3D Printed Rocket Test Fire Heralds Space Future for Australia’s SPEE3D

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Australian 3D printing firm SPEE3D has an inexpensive and very productive 3D printing technology that is hereto been known mainly for its potential in austere environments. The cold spray firm has been focusing on containerized 3D printers and working with the British, US and Australian Army on printers for the field. Rocketry is new to SPEE3D, however, and, on September 16th, the company performed a successful stationary hot fire test on a 3D printed rocket engine prototype.

As a part of the SPACE3D program, SPEE3D aims to build and make reusable rocket engines using its cold spray technology. Over the next year-and-a-half, the company will continue to produce rocket comments under a $1.25 million grant from Australia’s Modern Manufacturing Initiative and a grant of $312,000 from the Northern Territory. 

SPEE3D‘s cold spray technology facilitates new ways to design and manufacture demanding space components potentially more rapidly and at a lower cost than incumbent technologies. Our design, manufacturing, and test expertise, once proven by events such as successful rocket engine hot fire tests, will position us well to play an important role in the rapidly expanding space industry,” said Gary Owen, Chief Space Officer for SPEE3D.

“We are thrilled the SPACE3D program is helping to revolutionise the space industry in Australia, and this successful test symbolises a significant step forward. By developing the local space industry, we are creating more employment opportunities for innovative Territorians and expanding our advanced manufacturing capabilities. The Territory is the place to do business, and we back ambitious projects to create more jobs and a stronger future,” said Nicole Manison, Minister for Advanced Manufacturing.


SPEE3D's WarpSPEE3D printer.

SPEE3D’s WarpSPEE3D cold spray system. Image courtesy of SPEE3D.

A couple of things of note here: First off, Australia has a Minister for Advanced Manufacturing and no one told me? Secondly, Chief Space Officer is the coolest title ever. The low cost of SPEE3D’s technology and its ability to print copper- and nickel-based carbides is decidedly an advantage as well. Having said that, if you would have come to me wanting to 3D print a rocket engine, I wouldn’t have initially thought of introducing you to the nice people at SPEE3D. Cold spray isn’t the first technology that would have come to mind. However, given all the work in hypersonics and excitement about New Space, Australia’s promotion of its local 3D printing technology is more than justified.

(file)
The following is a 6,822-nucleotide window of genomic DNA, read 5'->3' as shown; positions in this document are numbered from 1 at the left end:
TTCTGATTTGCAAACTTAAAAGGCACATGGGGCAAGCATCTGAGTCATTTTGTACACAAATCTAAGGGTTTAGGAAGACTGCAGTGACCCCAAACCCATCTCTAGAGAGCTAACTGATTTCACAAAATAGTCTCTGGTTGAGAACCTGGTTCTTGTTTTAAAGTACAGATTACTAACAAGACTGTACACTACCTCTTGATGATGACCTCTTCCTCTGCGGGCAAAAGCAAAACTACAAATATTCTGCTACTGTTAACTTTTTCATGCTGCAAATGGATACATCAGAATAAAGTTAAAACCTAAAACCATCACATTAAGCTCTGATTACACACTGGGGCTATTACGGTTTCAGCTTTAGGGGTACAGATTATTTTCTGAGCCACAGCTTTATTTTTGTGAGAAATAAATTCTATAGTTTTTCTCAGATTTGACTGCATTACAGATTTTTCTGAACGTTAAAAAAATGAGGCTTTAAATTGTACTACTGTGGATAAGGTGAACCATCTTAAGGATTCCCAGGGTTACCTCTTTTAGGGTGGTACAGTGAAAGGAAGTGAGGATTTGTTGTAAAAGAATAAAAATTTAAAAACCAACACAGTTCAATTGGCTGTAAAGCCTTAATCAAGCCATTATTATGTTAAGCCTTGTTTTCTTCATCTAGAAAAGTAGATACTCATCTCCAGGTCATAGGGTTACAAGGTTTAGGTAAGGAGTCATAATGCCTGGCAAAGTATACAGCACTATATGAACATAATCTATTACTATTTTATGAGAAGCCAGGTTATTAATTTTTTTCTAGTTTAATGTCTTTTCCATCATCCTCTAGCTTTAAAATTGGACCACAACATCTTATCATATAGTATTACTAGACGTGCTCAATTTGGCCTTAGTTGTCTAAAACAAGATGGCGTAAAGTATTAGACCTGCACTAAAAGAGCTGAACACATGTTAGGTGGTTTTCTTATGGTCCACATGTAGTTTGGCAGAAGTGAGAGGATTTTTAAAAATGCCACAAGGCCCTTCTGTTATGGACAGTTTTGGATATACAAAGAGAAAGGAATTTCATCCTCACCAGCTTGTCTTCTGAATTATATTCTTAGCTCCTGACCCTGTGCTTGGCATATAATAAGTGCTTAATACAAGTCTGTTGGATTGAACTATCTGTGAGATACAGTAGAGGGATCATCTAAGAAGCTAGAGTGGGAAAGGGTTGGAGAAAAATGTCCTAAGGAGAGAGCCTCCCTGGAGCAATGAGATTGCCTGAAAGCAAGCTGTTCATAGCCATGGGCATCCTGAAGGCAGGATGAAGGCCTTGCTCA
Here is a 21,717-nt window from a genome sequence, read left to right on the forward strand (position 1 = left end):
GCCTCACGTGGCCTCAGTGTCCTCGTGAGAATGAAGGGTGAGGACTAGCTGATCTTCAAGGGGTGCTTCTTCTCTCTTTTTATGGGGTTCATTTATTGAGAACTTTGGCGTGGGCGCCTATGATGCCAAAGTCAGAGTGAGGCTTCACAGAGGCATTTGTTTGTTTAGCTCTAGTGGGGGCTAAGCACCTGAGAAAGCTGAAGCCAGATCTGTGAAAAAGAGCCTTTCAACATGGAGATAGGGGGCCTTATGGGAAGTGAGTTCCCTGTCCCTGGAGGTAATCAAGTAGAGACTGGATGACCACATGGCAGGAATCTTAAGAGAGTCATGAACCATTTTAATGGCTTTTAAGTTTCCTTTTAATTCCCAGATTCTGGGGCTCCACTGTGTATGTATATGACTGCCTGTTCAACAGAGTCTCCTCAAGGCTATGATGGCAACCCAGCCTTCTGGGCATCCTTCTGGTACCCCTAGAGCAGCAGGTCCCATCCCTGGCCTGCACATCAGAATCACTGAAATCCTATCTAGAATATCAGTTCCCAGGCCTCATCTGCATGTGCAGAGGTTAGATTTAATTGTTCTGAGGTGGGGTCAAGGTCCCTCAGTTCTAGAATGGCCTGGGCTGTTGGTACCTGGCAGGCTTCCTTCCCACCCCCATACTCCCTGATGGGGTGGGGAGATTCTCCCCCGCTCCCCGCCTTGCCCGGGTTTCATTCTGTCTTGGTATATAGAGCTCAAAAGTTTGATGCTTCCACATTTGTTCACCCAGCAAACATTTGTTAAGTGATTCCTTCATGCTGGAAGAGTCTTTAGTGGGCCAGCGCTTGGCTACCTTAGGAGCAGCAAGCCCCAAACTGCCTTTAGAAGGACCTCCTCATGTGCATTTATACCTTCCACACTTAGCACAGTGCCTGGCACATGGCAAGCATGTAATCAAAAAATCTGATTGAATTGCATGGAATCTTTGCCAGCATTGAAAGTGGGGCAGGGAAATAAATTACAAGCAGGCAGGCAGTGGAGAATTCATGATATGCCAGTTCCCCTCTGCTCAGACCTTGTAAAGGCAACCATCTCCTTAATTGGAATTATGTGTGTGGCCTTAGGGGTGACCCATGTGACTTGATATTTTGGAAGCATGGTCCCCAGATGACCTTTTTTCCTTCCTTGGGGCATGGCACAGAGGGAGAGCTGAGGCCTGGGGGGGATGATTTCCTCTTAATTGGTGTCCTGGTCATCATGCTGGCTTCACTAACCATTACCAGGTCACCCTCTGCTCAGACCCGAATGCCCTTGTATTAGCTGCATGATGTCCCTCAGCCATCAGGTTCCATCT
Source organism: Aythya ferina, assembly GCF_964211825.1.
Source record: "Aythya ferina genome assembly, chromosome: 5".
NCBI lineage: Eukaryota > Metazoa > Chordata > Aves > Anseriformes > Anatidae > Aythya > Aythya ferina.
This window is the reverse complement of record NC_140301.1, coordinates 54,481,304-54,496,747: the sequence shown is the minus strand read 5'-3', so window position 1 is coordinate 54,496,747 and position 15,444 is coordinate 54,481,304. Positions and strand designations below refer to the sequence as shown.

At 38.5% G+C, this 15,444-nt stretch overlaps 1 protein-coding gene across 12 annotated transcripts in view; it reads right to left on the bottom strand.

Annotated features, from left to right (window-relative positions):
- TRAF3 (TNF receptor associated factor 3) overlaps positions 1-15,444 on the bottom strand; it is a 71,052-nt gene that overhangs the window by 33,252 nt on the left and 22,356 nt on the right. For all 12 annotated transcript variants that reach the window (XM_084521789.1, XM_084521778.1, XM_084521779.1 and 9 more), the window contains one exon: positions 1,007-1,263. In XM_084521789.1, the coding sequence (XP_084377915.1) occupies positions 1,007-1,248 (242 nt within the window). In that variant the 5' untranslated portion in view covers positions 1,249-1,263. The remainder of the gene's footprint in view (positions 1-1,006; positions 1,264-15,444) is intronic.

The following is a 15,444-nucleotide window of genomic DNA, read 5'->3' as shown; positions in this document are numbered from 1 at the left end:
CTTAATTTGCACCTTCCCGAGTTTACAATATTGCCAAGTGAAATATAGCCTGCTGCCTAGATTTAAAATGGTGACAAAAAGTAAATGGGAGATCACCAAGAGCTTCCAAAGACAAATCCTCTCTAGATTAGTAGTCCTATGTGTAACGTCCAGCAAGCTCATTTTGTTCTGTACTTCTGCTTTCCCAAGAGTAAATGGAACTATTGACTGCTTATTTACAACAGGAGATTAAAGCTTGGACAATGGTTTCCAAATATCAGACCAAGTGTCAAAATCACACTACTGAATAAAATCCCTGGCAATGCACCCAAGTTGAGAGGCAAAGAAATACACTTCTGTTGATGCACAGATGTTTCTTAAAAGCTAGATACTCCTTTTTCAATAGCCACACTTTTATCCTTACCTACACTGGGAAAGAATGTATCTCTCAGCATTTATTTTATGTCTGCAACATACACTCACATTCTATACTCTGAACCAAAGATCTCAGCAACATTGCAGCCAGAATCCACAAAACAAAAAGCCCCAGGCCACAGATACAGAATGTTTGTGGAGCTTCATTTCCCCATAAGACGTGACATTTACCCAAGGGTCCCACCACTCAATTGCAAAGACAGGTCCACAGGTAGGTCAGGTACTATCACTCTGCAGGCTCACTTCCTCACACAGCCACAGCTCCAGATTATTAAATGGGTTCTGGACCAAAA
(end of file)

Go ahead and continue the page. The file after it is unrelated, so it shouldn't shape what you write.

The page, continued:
3D Printing Allows Australia to Re-localize Manufacturing

Blessed with a lot of land and much in the way of natural resources, Australia is a wealthy country with a mixed economy. However, it struggles to stay relevant on the latest startup-heavy areas and in cutting edge technologies. Its mining companies are also very dependent on selling to China, an outsized investor in Australia and buyer of its goods. More recently, the People’s Republic has become more assertive in its moves to influence Australian politics. The two nations rising together peacefully has become somewhat less likely and Australia´s blissful remoteness and closeness to China seems like more of a liability.

Supply chain interruptions, dependence on the foreign country for technology intermediates, and geological isolation have led to more thinking consideration for resilient supply chains. Therefore, SPEE3D stands to gain in a scenario that Australia is trying to make more of its defense itself. The government is sure to pour much more money into its 3D printing ecosystem in the years to come. 

For an isolated country which is almost impossible to defend, 3D printing promises the ability to make the latest weaponry locally, and to repair those weapons quickly as they fail. In space, the ability to make and launch rockets nationally would also give the country a nice new industry and geopolitical clout. Space technology would furthermore give the country access to fleets of satellites and missiles so that it could realistically deter an invasion. It is surely a portend of very good times to come for 3D printing in Australia that the company needs this technology to ensure its national safety.

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